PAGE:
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Emerson, Lake & Palmer - Pictures At An Exhibition [Import]
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This DVD/CD Combination Disc features the film and soundtrack from the original 1970 live "Pictures at an Exhibition" concert. Keith Emerson, Greg Lake and Carl Palmer are all superb musicians; together they formed one of Classic Rock's most influential bands! Songs: Promenade, Gnome, The Sage, The Old Castle, Blues Variation, The Hut of Baba Yaga, The Curse of Baba Yaga. DVD/CD Combination Disc: Side 1 (DVD) - The film; Side 2 (CD) - Bonus CD; Side 2 playable on any DVD or CD player.
Top Customer Reviews
This is not easy listening stuff; the best way to listen is with a good, properly set up sound system. Imagine yourself in the first row balcony seat of a small (2-3 thousand seat) theater. The drum work goes from mundane to holy cow, Lakes young voice is lovely at times, and we get a taste of his wonky lyrics (a weak point of the band for years to come). The final track is a throw away encore for a young band still learning new material. The album was recorded in March of 1971; the band was still working on original material for their first studio releases. All in all a daring rendition of a classic and the wall of sound these three men manage to create is impressive. To quote Carl Palmer: "We're not a straight forward rock band- we are a saber-rattling band!"
I've been a fan of ELP since I first heard Tarkus in the early '70s. Saber rattling, aggressive, over the top rock-n-roll. ELP was at the forefront of progressive rock, blending classical, jazz and rock in a frantic keyboard driven fusion. They are as dark as Pink Floyd could ever be and just a touch more complex and grand in scope than the best work by Yes. With this album, they just took it just a bit further.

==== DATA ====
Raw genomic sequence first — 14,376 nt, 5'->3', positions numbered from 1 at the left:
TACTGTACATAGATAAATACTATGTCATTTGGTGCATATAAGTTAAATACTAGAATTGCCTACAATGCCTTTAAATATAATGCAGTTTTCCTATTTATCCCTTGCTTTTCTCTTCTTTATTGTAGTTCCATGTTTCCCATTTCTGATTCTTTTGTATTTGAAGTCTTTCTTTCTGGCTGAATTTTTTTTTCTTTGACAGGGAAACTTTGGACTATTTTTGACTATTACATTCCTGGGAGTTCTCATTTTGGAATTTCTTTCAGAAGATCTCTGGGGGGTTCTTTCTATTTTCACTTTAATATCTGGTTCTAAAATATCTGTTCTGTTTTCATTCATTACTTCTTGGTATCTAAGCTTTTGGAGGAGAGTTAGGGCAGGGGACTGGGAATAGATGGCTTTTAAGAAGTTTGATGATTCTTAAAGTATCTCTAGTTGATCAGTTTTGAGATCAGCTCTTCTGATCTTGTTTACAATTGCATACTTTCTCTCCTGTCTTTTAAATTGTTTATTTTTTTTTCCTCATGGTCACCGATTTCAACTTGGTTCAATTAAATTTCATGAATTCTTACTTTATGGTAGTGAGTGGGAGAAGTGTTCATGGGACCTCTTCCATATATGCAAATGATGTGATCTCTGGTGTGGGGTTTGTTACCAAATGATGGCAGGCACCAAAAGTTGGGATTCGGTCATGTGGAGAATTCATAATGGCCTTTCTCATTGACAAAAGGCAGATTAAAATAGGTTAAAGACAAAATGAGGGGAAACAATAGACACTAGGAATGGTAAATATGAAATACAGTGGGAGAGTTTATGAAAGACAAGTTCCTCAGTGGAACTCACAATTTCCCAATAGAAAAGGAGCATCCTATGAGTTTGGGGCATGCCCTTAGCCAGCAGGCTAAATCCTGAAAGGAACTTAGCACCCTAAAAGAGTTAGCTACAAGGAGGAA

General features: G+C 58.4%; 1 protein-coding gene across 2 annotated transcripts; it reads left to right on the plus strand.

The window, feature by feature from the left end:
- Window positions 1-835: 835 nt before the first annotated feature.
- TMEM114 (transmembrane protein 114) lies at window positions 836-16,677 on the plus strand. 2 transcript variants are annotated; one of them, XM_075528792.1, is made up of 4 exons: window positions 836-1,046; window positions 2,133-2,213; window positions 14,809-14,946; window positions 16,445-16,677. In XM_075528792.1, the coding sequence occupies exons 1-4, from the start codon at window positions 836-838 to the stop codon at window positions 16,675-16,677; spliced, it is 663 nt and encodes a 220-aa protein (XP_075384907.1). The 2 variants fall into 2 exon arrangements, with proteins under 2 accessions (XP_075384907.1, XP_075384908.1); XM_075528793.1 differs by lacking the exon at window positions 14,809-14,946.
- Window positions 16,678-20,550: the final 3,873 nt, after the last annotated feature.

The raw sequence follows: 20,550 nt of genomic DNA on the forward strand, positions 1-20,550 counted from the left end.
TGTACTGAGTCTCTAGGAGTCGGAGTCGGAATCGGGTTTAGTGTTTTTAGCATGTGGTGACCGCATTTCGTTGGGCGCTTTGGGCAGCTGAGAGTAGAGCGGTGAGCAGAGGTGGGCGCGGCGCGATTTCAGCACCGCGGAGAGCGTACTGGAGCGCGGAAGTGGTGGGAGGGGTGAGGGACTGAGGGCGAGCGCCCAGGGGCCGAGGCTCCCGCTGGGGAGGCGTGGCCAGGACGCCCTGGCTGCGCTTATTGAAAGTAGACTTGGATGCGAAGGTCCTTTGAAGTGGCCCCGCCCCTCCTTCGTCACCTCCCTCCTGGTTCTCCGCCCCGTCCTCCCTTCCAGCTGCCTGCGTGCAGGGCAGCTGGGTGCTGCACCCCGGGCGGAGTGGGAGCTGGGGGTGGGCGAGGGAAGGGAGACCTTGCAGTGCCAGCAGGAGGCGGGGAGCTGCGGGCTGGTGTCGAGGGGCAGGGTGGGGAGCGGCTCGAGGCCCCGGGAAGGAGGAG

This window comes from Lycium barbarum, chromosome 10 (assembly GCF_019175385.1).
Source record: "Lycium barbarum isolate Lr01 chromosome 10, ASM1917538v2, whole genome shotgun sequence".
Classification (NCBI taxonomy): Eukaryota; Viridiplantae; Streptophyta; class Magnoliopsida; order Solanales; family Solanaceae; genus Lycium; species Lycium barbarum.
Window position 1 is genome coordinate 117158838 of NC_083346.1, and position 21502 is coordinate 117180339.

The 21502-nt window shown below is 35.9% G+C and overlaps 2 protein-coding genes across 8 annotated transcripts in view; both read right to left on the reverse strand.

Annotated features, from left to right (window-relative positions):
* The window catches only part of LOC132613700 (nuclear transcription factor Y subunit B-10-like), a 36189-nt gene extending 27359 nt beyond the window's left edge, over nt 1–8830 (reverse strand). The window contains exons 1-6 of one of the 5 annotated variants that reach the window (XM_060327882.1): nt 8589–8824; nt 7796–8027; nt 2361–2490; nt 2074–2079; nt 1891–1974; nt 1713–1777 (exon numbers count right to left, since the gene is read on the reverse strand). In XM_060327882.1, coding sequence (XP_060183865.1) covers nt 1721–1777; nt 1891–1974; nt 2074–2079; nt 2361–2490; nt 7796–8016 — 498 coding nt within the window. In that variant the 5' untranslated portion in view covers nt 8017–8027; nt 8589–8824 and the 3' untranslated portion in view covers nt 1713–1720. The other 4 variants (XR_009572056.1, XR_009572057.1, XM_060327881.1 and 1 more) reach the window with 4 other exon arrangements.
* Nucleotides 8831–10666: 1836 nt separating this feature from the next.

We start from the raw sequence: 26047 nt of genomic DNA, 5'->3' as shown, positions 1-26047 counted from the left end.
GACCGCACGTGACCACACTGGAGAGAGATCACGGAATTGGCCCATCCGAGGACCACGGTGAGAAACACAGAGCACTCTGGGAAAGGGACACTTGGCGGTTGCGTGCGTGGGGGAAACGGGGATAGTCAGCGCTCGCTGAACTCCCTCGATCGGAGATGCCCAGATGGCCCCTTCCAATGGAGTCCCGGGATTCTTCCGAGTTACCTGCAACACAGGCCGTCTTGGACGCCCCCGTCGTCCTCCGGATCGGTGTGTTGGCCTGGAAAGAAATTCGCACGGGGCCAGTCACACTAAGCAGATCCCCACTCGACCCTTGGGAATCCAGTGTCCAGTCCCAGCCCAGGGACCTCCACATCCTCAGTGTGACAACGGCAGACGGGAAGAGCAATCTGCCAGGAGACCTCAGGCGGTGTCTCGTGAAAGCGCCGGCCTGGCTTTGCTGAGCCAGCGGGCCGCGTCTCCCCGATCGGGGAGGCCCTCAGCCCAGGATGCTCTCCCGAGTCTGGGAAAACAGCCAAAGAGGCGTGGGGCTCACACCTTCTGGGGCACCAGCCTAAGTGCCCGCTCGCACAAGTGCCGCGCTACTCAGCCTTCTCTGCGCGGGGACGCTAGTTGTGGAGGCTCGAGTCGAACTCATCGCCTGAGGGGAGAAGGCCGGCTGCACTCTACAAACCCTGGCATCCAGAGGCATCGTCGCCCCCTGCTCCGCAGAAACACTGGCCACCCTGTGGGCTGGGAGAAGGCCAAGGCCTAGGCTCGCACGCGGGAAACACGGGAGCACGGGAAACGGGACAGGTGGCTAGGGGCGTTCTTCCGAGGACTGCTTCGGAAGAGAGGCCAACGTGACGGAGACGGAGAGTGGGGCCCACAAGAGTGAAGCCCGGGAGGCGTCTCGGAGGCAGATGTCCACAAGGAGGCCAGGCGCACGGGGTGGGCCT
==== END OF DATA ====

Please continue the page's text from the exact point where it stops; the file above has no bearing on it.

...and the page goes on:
ELP was critisized as pompus and pretentious. And with this album, they peaked in that regard. Ravel's orchestration of "Pictures" is one of those classical pieces which is perfect without any further adaptation. It is one thing to tackle great classical pieces such as Alberto Ginastera's 1st Piano Concerto ("Tocotta" on Brain Salad Surgery) or Bartok or Janacek ("The Barbarian" and "Knife Edge" on ELP's first album). But Mussourgsky! Glad ELP violated that holy cow! Rock-n-Roll!
If you have a good stereo and turntable, I highly recommend trying to find the audiophile half speed master pressing on the Mobile High Fidelity label. The fidelity is much better than with a CD, and this is one piece of music which is worth it!
There are some groovy psychedelic effects in the middle part of the show that both both enhance the viewing experience and illustrate what ELP is all about. The swirls turn into comic-book images (not cartoons). These are Marvel comics characters from the 60's by Jack Kirby and Steve Ditko-- two artistic visionaries that were doing with pen and ink what ELP did with sound. The visuals are thus a perfect match! Dr. Strange and the Fantastic Four in particular are well suited to ELPs music.